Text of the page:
1. Scratch Day 2014

    01:25

    from Lisa See Kim Added 83 1 0

    Stop-motion animation for the Lifelong Kindergarten Group at MIT Media Lab, promoting Scratch Day 2014.

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    • Scratch 2.0 website development visualization

      01:55

      from Lifelong Kindergarten Added 2,212 2 4

      Visualization of the development process of the Scratch 2.0 website. Branches represent directories, nodes represent files. Created using Gource (code.google.com/p/gource/). Background music: The Crowd by Jahzzar (http://betterwithmusic.com)

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      • MaKey MaKey - An Invention Kit for Everyone

        02:12

        from jay silver Added 406K 426 10

        Get yours at makeymakey.com Make a piano out of bananas, play Mario on Play Dough, let your kitty take a picture of herself. This is a simple invention kit for beginners, experts, and everything inbetween.

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        • Scratch 2.0 website development visualization

          02:00

          from Sayamindu Dasgupta Added 2,386 4 1

          Visualization of the development process of the Scratch 2.0 website. Branches represent directories, nodes represent files. Created using Gource (http://code.google.com/p/gource/). Background music by Broke for Free: http://freemusicarchive.org/music/Broke_For_Free/Directionless_EP/Broke_For_Free_-_Directionless_EP_-_01_Night_Owl

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          • Karen Brennan - DML Summer Institute 2011

            10:53

            from Connected Learning Alliance Added 58 1 0

            Karen is a PhD candidate at the MIT Media Lab (http://media.mit.edu), a member of the Scratch Team, and leads the ScratchEd project (http://scratched.media.mit.edu/). Her research is primarily concerned with the ways in which learning communities support computational creators. More concretely, her work focuses on Scratch and the Scratch educator community, studying how participation in the Scratch online community and how professional development for educators can support young people as creators of computational media. "The biggest problems in the world are not going to be solved by saying, this is the problem and the answer is in the back of the book. You're going to have to be creative and think of lots of different ways to solve the problem," Karen says. "If you have no opportunities to practice that design approach to the world -- it's a habit of mind and a perspective -- then it's unlikely that you're going to draw on that as a core practice later in life."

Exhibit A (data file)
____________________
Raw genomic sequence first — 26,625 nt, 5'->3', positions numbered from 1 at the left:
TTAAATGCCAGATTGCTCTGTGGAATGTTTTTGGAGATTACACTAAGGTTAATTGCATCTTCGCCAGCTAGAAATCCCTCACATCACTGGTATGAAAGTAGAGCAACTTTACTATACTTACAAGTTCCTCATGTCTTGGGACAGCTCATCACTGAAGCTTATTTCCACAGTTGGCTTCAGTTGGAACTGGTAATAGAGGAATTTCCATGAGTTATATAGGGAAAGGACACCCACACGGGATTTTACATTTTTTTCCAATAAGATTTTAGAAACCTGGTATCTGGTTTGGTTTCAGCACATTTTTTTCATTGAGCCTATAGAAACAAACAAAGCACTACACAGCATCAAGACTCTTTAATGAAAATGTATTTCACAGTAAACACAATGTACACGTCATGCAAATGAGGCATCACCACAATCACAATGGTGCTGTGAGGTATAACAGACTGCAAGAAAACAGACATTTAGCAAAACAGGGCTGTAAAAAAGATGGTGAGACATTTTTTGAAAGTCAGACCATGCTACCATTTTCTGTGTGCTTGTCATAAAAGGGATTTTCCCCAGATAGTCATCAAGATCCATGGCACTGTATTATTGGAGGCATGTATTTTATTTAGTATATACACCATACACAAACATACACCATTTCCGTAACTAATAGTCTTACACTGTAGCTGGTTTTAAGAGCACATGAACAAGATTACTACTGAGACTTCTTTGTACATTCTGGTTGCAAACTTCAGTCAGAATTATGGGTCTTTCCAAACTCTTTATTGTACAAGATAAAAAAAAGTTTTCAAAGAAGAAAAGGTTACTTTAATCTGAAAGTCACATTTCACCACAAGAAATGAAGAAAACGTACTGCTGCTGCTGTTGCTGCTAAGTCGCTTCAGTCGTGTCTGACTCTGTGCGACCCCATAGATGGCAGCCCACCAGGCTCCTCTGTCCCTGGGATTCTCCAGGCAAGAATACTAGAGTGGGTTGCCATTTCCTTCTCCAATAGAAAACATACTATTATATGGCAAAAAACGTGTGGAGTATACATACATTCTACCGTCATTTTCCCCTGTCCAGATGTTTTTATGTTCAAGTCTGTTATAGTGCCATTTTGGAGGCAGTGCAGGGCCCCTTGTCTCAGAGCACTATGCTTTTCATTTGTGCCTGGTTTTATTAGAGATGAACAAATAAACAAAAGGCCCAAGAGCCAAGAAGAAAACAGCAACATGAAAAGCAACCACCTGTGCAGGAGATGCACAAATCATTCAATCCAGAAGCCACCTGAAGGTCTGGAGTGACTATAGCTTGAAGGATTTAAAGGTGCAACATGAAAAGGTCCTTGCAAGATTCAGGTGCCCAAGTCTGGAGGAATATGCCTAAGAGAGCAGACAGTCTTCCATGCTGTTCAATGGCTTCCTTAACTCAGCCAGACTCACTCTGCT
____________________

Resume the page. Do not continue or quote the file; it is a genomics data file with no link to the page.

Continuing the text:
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            • Singing Fingers - Finger Paint with Sound

              01:16

              from jay silver Added 9,763 69 3

              Singing Fingers lets you fingerpaint with sound. Just touch the screen while you make a sound, and colorful paint appears. Touch the paint to play back the sound again!

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              • color code -- alpha version rough demo

                01:46

                from jay silver Added 4,402 18 3

                Color Code allows anyone to program using colors in the real world. Twinkle uses a color sensor to read colors from arrangements of objects, drawings, or collages. Those colors are then mapped to certain outputs, like sounds, graphics, or robotic movements. Color patterns can even be used to control the color sensor itself, closing the loop. The result is that you can program a computer or a robot, or compose a musical score, just by drawing on a piece of paper with crayons. Of course it’s not limited to crayons. You could build your program with Lego bricks, arrange your program with the multi colored leaves of early Fall, or think of any collection of objects in the world as a program: from a striped shirt to a handful of M&Ms. In the limit, several interesting new programming concepts emerge from this paradigm: commands are no longer discrete and rigid but mixable and smearable; the program counter becomes visible, handheld, and nondeterministic; and when the color sensor becomes the program counter the application space and the programming space become intertwined. (by Jay Silver and Eric Rosenbaum)

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